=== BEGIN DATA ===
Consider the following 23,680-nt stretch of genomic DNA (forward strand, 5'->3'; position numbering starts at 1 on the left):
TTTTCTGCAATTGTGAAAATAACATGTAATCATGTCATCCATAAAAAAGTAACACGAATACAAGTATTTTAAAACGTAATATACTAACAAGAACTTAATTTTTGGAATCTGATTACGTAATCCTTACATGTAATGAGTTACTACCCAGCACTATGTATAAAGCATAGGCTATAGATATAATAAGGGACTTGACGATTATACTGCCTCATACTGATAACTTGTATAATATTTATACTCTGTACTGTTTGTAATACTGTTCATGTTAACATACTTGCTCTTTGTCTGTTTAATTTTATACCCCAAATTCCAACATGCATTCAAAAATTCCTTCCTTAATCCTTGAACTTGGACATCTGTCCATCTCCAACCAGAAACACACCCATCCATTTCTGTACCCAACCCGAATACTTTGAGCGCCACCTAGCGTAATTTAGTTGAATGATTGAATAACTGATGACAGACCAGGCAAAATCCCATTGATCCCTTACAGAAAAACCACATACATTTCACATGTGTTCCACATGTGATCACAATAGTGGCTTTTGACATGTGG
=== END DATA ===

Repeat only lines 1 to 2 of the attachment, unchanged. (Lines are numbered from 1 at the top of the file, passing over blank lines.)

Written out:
Consider the following 23,680-nt stretch of genomic DNA (forward strand, 5'->3'; position numbering starts at 1 on the left):
TTTTCTGCAATTGTGAAAATAACATGTAATCATGTCATCCATAAAAAAGTAACACGAATACAAGTATTTTAAAACGTAATATACTAACAAGAACTTAATTTTTGGAATCTGATTACGTAATCCTTACATGTAATGAGTTACTACCCAGCACTATGTATAAAGCATAGGCTATAGATATAATAAGGGACTTGACGATTATACTGCCTCATACTGATAACTTGTATAATATTTATACTCTGTACTGTTTGTAATACTGTTCATGTTAACATACTTGCTCTTTGTCTGTTTAATTTTATACCCCAAATTCCAACATGCATTCAAAAATTCCTTCCTTAATCCTTGAACTTGGACATCTGTCCATCTCCAACCAGAAACACACCCATCCATTTCTGTACCCAACCCGAATACTTTGAGCGCCACCTAGCGTAATTTAGTTGAATGATTGAATAACTGATGACAGACCAGGCAAAATCCCATTGATCCCTTACAGAAAAACCACATACATTTCACATGTGTTCCACATGTGATCACAATAGTGGCTTTTGACATGTGG